Transport Equity Assessment: Experience, Challenges and Lessons Learnt



Transport Equity Assessment: Experience, Challenges and Lessons Learnt

Authors

Ivan Tucta, Mouchel, Rajat Bose, Mouchel, Ian Baker, Mouchel

Description

Analyse and critically evaluate equity transport assessments in three main aspects: definition of the impact, data availability and methodology from the practitioner point of view.

Abstract

The key driver in determining transport investment decisions is primarily the perceived global economic benefits of the scheme. This is closely followed by the benefits to the ‘traffic’ impacted by the scheme. Previously all efforts were made towards consolidating the assessment parameters into these generalised units, permitting one to compare schemes of various sizes against each other. Over the last decade, there is a growing realisation that, similar to statistics such as GDP, these kind of assessments ignore a number of more detailed scheme impacts, especially related to equity in the distribution of the benefits of the scheme.
The Oxford dictionary defines equity as the quality of being equal or the fairness. In transport terms, equity could be understood as the distribution of positive and negative impacts of any transport intervention and if such distribution is fair and right. This would encompass impacts such as those on health, accessibility, gender, low-income groups, mobility, environment, etc. However the experiences of assessment of these social and distributional traffic impacts is limited due to the complexity of these analysis and comparatively less theoretical and academic background to support a quantitative assessment of these impacts.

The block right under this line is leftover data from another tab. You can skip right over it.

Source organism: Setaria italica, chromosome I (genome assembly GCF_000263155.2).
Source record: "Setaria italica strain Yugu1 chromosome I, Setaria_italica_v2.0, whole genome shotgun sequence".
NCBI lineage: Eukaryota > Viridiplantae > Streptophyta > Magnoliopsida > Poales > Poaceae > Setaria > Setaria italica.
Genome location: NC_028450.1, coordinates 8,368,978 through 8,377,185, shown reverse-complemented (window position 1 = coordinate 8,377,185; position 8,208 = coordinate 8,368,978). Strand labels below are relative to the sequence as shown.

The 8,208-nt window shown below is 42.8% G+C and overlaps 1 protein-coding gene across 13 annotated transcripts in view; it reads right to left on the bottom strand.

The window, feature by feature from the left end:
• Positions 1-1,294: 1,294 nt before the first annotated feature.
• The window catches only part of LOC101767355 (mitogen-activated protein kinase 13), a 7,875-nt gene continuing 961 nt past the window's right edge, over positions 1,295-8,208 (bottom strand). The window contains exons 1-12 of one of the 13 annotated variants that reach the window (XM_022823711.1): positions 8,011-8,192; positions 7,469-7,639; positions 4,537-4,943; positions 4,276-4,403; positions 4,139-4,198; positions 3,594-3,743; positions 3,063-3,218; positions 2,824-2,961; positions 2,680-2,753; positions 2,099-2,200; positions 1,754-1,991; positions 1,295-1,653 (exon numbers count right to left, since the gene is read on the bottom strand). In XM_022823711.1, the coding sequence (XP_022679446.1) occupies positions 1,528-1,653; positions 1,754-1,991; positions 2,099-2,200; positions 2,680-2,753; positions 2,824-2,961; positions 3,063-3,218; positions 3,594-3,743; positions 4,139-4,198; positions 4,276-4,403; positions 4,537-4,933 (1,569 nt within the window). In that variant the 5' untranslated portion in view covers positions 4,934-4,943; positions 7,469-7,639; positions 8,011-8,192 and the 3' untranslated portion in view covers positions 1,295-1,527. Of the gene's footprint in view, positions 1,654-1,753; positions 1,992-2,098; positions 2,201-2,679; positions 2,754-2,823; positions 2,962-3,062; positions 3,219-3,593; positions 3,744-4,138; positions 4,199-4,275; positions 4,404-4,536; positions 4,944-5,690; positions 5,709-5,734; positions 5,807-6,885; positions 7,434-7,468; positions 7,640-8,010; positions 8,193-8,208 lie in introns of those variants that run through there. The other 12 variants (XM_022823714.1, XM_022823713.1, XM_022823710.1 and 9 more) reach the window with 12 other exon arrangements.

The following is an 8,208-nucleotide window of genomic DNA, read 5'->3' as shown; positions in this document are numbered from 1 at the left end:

The United Kingdom has recently witnesses a growing support for including these impact assessments as part of their decision making framework. Scheme promoters such as the Highways England encourages their analysis on schemes as per the national transport guidelines. These guidelines broadly cover the inter-relationship of impacts of three main sectors, i.e. social, economy and environment. Using available demographic and socio-economic data, the guidelines identifies the equity in distribution of the three impacts.
The positive aspect of promoting this analysis is a significant increase in understanding the impacts of a proposed transport scheme. This analysis of how the benefits or disbenefits of a scheme are distributed amongst the populace addresses the question of equity in the appraisal process.
However there are certain drawbacks in the current guidelines. The main issue is that there is currently some ambiguity regarding the definitions of measured parameters, scope definition of these parameters, and most importantly the availability of data to undertake these analysis. The aim of including almost all the impacts generates some complications in definitions due to the nature of the transport analysis itself, as not all impacts are exclusively demographic or social or economic or environmental. In addition, such disaggregation of analysis needs reliable and available sources which sometimes is difficult to obtain.
The intention of the paper is to analyse and critically evaluate these assessments in three main aspects: definition of the impact, data availability and methodology from the practitioner point of view. This critique will be done in some of the aforementioned positive and negative aspects of the assessment and based on the presenters’ experience.

Publisher

Association for European Transport